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Posts tagged with drama

                         CAST OF CHARACTERS

     CHAZ STANDARD,
          Captain.................A leader and a politician.  Believes that
                                   any action is better than no action.

     MARTIN ROBY,
          Executive Officer.......Cautious but intelligent -- a survivor.

     DELL BROUSSARD,
          Navigator...............Adventurer; brash glory-hound.

     SANDY MELKONIS,
          Communications..........Tech Intellectual; a romantic.

     CLEAVE HUNTER,
          Mining Engineer.........High-strung; came along to make his
                                   fortune.

     JAY FAUST,
          Engine Tech.............A worker.  Unimaginative.

     The crew is unisex and all parts are interchangeable for men or women.

These characters are so lifelike. I feel like I know a Cleave Hunter.

(Source: dailyscript.com)




  • M. You live in a society where lovers choose whom to marry based on romance. So you don’t want to give up your right to choose a partner (or no partner at all). But if you actually lived under rules of arranged marriage, you would not want to be forever-bitter about something you can’t change. So you would accept your fate, go with the flow, and learn to love whom you had to.
  • She didn’t want to be pregnant. She couldn’t afford it. She was too young. There was so much else she wanted to do with her life. But once the baby was born, s/he became the joy of her life—and the mother wouldn’t change a thing about her past choices. (P.)
  • You need a vacation. You’ve focussed on work for too long. You plan a grand adventure. You negotiate a year off with your employer. On the plane ride to the coast, somebody asks, “What do you do?” and, without thinking, you give your normal response: “I’m a lawyer.” Unsettled, you arrive at the mooring where you’re scheduled to pick up the rented boat. A week into your trip down the coast, you find that you’ve succeeded in running away from nothing. You’re still alone with your thoughts, and they still have exactly the same consistency. It’s going to be a long voyage, achieving nothing, cleansing nothing, a propos of nothing. At least you’ve got work to look forward to when you return. [[[V.]]]

There is an algebra that describes this. Something like a von Neumann algebra (the logic of quantum measurements).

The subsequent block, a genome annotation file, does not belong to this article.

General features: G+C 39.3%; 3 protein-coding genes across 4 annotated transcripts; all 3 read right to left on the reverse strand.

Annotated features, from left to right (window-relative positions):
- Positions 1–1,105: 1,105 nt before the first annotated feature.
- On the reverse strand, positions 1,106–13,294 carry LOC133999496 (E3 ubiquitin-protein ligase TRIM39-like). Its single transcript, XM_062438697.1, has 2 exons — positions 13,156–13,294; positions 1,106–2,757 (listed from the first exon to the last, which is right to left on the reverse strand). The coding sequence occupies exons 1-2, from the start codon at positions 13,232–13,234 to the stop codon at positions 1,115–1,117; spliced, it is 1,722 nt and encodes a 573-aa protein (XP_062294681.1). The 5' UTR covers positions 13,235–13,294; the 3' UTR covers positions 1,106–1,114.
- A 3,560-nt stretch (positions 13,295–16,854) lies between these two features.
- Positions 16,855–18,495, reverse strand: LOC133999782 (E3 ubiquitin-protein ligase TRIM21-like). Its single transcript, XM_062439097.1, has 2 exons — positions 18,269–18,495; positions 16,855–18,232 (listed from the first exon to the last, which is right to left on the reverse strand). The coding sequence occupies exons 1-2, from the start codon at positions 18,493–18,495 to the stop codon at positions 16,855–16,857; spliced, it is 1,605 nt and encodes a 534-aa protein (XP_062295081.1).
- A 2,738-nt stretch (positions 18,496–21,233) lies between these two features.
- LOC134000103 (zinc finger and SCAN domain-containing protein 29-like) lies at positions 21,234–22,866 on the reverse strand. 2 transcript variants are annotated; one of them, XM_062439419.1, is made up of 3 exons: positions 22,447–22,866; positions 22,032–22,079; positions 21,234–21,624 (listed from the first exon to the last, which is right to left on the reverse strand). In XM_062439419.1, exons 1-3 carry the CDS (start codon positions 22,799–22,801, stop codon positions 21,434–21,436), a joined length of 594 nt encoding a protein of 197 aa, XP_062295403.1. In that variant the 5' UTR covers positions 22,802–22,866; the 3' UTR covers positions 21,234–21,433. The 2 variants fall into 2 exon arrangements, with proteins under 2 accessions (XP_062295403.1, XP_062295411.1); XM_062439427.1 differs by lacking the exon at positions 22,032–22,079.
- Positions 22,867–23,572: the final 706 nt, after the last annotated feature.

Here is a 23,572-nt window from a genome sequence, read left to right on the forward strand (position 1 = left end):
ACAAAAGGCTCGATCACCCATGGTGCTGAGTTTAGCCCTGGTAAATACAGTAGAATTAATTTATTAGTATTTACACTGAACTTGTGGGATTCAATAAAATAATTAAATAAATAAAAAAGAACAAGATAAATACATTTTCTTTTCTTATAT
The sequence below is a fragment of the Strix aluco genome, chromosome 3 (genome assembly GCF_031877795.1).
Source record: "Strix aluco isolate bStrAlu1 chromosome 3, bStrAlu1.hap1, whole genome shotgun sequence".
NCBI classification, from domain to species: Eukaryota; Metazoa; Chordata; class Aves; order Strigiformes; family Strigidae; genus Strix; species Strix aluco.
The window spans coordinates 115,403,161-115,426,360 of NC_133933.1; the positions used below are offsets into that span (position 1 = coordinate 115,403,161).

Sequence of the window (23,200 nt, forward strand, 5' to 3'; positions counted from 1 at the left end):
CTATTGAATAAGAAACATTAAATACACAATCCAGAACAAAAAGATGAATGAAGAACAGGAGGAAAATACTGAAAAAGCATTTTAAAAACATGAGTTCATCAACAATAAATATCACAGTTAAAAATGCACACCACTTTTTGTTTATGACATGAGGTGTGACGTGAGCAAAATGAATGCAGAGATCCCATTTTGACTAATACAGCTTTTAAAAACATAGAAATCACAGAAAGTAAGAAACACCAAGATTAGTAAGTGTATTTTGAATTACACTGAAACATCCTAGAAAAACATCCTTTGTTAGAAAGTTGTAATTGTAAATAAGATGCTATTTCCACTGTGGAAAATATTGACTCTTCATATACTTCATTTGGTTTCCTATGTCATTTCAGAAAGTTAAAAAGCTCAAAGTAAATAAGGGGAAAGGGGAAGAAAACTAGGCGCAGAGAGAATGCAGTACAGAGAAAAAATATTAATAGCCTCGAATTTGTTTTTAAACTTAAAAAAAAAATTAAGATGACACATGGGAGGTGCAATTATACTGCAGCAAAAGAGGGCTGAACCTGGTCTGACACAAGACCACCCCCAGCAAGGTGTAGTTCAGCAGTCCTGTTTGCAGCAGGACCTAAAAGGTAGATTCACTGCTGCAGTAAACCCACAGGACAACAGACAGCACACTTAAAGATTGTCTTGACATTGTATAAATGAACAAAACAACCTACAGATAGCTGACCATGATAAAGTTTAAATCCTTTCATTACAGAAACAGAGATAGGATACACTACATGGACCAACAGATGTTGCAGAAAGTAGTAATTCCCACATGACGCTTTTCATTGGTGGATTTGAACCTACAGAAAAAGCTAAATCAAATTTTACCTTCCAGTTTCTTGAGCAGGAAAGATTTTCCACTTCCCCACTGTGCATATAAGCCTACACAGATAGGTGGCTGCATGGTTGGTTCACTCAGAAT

image

In the vNA, “measuring” X changes the information that X reports. You measure the Z-spin of an atom, you get the Z-spin information but you’ve affected the atom in measuring.

Similarly, instantiating myself in a different context (a society with different social norms, being somewhere else other than where I am) would change the answers to questions M, V, P (marry, vacation, pregnant).

Self-as-function, with input parameters.

My answer to M(me, where-I-in-fact-grew-up) is that, no, I don’t want arranged marriage. My answer to M′( me, where-I-in-fact-grew-up) is that, no, I wouldn’t want arranged marriage. But different-my′ answer to M′(me′, where-I-might-have-grown-up′)M(me, where-i-in-fact-grew-up). Real-me doesn’t think like different-me, and doesn’t correctly predict different-me′'s feelings. 




I feel like a critical dramatic tool has been lost with the death of the magnetic-tape answering machine. A scene like this could never be written these days. (Not to mention scenes where one character can’t find the other, now that most characters presumably have cell phones.)

What are some movies that use more modern technologies (cell phone, text messaging, internet) to create dramatic situations?

The only one I can think of is Easy A.




Human psychology is such that we all like to imagine ourselves at the center of a dramatically coherent and meaningful story, whether we work in a Dilbert-style cubicle zoo or commute to weekly Executive Committee meetings on the company G550.
"The Epicurean Dealmaker”

(Source: readability.com)




\dpi{300} \bg_white f: \mathbb{Z}_2 \times \mathbb{Z}_2 \to \{0,1\}

I don’t find numbers particularly interesting, in and of themselves. Mathematics’ folklore suggests that, even if you’re misled into thinking that, for example, 1729 is an uninteresting number, you may be wrong. Whatever. I’m just not a numbers person.

But you can combine numbers to get interesting things. When you put enough numbers together you get Toy Story. Beyond interesting: it was moving. All of the polygons and sound waves (1-D functions of time) are mathematical, and the movie was ultimately encoded as bits — so Toy Story is one long number.

Drama can be built up with much less. Consider the set {Jun, Kiko}. There is a function which maps pairs from the set to {0,1}: a two-place relation

  • ƒ(Jun, Kiko) = 1
  • ƒ(Kiko, Jun) = 0

{0,1} is isomorphic to {true, false} and the two-place relation’s name is “Love”. True, Jun loves Kiko. False, Kiko does not love Jun

See what I did there? ƒ(a,b)=1 && ƒ(b,a)=0 ——functor—→

  • Love(Jun, Kiko) = T
  • Love(Kiko, Jun) = F

The possibilities take the shape of the vierergruppe:

A love triangle isn’t far off. And now you have my attention if you want to talk about cohomology or something. Oh, the cohomology of a love triangle? The cohomology of unrequited love? Yeah. I could get interested in that.

This is why I read mathematics. Not because numbers fascinate me. Not because deduction is fun. Because with math you can think about sh_t in a totally new way.